Meta Programming

From safe to powerful.


D features templates like C++. They provide a good foundation for generic programming.

For Java programmers, the semantics are subtely different, because a generic function is not compiled to a single function in the binary. Instead it is instantiated multiple times for different arguments. This allows the compiler to optimize each instance specifically, but produces more code.


D provides a wealth of convenience functions for meta programming called traits. Some come from the compiler and some from the standard library.

String Mixins

The most powerful mechanism for compile-time programming are string mixins. Since D can evaluate functions at compile time, you can generate strings at compile time. A string mixin includes a generate string into source code for further compilation.

template GenStruct(string Name, string M1)
  const char[] GenStruct =
    "struct " ~ Name ~ "{ int " ~ M1 ~ "; }";

mixin(GenStruct!("Foo", "bar"));

This generates (or is equivalent to) the following.

struct Foo { int bar; }

An advanced example of such meta programming would be the Pegged parser generator. You can provide a grammar and at compile time an efficient parser is generated.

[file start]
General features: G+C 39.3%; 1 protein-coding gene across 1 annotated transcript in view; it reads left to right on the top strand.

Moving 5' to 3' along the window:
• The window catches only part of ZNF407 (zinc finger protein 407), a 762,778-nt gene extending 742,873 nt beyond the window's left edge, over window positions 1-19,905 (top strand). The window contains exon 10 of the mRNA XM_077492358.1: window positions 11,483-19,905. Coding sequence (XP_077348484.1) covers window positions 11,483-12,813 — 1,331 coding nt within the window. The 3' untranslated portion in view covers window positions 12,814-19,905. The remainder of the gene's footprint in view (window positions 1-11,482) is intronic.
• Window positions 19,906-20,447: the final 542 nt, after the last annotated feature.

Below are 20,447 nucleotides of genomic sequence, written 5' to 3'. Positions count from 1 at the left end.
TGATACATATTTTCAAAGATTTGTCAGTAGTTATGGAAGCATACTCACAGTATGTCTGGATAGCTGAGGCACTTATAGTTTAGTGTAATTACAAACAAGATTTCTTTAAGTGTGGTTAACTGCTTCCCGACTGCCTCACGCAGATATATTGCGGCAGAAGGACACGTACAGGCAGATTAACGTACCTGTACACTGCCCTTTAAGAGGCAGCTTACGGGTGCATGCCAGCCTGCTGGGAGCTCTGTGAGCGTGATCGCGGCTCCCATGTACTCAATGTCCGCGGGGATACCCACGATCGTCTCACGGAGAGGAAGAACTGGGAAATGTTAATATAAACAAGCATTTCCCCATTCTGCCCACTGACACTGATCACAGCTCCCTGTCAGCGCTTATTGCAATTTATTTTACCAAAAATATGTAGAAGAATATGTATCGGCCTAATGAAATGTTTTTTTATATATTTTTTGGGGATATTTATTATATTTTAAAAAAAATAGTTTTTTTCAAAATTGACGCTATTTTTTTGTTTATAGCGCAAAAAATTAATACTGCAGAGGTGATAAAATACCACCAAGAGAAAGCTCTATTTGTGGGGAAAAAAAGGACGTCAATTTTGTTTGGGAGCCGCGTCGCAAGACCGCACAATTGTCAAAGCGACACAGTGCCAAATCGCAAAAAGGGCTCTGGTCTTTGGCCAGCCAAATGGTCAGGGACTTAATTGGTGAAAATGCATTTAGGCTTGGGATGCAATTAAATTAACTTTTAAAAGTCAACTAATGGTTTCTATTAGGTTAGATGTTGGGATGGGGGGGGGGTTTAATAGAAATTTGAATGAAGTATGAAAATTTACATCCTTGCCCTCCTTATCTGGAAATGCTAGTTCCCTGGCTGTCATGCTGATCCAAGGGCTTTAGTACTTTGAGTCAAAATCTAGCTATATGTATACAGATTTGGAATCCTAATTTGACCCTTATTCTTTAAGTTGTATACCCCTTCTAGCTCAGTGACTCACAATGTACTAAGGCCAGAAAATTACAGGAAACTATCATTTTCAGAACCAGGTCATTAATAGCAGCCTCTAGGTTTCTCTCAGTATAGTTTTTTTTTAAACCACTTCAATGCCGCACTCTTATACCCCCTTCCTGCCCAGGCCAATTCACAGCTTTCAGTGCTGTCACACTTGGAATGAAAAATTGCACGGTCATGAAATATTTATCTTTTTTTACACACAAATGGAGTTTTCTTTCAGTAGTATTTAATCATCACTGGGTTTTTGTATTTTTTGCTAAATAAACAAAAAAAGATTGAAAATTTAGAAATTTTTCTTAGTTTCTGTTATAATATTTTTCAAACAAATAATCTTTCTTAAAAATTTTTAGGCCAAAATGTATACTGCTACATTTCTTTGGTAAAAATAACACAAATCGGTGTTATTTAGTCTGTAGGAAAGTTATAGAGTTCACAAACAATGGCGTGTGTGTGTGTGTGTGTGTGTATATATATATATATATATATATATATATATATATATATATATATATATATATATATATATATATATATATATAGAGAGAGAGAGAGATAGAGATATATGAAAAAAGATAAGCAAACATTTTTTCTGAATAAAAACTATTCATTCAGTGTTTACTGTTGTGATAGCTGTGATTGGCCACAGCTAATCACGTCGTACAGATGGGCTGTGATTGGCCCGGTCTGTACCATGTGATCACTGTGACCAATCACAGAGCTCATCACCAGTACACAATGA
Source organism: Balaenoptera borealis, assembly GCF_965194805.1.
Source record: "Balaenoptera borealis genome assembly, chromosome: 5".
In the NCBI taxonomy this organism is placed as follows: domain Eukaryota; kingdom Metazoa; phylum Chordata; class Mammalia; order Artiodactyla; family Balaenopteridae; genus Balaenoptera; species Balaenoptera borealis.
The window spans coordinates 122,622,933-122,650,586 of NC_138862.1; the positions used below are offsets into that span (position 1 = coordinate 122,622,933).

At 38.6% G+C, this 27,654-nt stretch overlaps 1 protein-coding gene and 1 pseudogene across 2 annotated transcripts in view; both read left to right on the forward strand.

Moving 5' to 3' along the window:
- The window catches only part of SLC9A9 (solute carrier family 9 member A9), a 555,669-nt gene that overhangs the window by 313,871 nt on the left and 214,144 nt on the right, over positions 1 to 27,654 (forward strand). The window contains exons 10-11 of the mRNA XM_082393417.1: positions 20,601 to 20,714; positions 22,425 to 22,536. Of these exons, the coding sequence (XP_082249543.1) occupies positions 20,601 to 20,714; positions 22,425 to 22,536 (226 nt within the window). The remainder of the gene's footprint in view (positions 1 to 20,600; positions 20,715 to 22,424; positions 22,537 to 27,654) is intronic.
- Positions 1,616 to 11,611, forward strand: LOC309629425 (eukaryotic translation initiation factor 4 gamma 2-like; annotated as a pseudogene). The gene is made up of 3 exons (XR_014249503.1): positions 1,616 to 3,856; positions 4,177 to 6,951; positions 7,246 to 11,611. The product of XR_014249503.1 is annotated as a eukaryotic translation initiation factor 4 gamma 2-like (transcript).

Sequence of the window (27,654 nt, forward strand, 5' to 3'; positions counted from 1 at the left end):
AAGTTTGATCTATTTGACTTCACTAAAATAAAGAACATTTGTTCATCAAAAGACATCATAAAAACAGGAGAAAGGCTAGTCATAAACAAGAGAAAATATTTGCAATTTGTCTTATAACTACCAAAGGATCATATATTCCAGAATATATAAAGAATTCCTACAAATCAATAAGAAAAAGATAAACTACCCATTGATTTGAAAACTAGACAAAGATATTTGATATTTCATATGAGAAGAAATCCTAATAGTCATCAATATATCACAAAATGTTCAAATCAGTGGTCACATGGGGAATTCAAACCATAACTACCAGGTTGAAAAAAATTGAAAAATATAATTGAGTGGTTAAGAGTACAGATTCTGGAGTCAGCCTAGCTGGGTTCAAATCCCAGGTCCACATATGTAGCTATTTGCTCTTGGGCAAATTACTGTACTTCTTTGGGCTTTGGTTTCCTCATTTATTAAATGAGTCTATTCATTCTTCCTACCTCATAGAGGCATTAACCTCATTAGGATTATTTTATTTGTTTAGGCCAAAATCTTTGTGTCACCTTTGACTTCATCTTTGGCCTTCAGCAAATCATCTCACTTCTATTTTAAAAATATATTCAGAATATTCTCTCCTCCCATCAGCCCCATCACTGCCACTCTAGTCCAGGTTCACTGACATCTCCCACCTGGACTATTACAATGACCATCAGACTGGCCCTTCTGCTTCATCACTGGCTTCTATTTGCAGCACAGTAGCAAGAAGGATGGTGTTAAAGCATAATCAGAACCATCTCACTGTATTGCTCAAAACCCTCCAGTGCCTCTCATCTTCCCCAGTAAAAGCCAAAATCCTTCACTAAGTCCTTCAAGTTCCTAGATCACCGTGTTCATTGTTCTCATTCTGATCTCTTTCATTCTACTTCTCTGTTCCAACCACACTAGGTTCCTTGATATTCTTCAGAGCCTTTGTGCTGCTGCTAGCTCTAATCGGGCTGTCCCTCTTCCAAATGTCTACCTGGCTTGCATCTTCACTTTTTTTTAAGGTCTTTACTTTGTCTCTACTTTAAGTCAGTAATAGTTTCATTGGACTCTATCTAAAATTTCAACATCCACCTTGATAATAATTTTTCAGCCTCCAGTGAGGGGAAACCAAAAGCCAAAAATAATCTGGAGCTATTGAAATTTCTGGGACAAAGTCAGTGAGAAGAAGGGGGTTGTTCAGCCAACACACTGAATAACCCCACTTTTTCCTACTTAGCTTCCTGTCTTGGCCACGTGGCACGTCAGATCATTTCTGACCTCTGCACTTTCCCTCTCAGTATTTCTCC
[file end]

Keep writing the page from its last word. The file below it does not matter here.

Term     < Factor (Add / Sub)*
  Add      < "+" Factor
  Sub      < "-" Factor
  Factor   < Primary (Mul / Div)*
  Mul      < "*" Primary
  Div      < "/" Primary
  Primary  < Parens / Neg / Pos / Number / Variable
  Parens   < "(" Term ")"
  Neg      < "-" Primary
  Pos      < "+" Primary
  Number   < ~([0-9]+)

  Variable <- identifier

The little brother of grammars are regular expressions. The D standard library comes with std.regex, which is also a nice example of meta programming. It turns terse regular expression into code at compile time.

Another great example of meta programming is LuaD. It integrates the Lua scripting language into D. In contrast to the C interface, the Lua stack operations are hidden with meta programming. Effectively, Lua objects can be used like D objects instead of explicit push/pop calls.

auto print = lua.get!LuaFunction("print");
print("Hello, world!");